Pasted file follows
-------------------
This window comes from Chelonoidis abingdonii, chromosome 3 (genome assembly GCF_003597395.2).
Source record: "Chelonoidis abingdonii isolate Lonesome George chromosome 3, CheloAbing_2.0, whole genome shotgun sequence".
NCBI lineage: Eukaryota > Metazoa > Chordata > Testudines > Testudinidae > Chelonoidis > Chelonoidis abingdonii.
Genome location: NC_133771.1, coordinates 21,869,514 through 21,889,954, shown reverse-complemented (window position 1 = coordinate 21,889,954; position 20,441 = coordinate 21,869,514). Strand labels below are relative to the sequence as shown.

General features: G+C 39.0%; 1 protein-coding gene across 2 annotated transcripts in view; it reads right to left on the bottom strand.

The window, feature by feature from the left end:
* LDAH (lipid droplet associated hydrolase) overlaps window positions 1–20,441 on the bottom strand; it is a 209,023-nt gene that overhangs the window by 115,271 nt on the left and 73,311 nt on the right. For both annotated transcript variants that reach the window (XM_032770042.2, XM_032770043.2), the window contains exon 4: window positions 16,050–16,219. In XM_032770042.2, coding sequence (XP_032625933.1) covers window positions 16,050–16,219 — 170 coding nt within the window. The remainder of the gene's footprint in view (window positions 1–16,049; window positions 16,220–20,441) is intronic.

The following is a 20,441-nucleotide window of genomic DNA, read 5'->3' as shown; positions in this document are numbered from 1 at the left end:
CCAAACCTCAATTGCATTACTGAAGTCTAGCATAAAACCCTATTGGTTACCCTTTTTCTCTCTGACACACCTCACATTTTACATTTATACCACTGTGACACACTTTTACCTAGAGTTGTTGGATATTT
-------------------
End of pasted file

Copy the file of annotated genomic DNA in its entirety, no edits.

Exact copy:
This window comes from Chelonoidis abingdonii, chromosome 3 (genome assembly GCF_003597395.2).
Source record: "Chelonoidis abingdonii isolate Lonesome George chromosome 3, CheloAbing_2.0, whole genome shotgun sequence".
NCBI lineage: Eukaryota > Metazoa > Chordata > Testudines > Testudinidae > Chelonoidis > Chelonoidis abingdonii.
Genome location: NC_133771.1, coordinates 21,869,514 through 21,889,954, shown reverse-complemented (window position 1 = coordinate 21,889,954; position 20,441 = coordinate 21,869,514). Strand labels below are relative to the sequence as shown.

General features: G+C 39.0%; 1 protein-coding gene across 2 annotated transcripts in view; it reads right to left on the bottom strand.

The window, feature by feature from the left end:
* LDAH (lipid droplet associated hydrolase) overlaps window positions 1–20,441 on the bottom strand; it is a 209,023-nt gene that overhangs the window by 115,271 nt on the left and 73,311 nt on the right. For both annotated transcript variants that reach the window (XM_032770042.2, XM_032770043.2), the window contains exon 4: window positions 16,050–16,219. In XM_032770042.2, coding sequence (XP_032625933.1) covers window positions 16,050–16,219 — 170 coding nt within the window. The remainder of the gene's footprint in view (window positions 1–16,049; window positions 16,220–20,441) is intronic.

The following is a 20,441-nucleotide window of genomic DNA, read 5'->3' as shown; positions in this document are numbered from 1 at the left end:
CCAAACCTCAATTGCATTACTGAAGTCTAGCATAAAACCCTATTGGTTACCCTTTTTCTCTCTGACACACCTCACATTTTACATTTATACCACTGTGACACACTTTTACCTAGAGTTGTTGGATATTT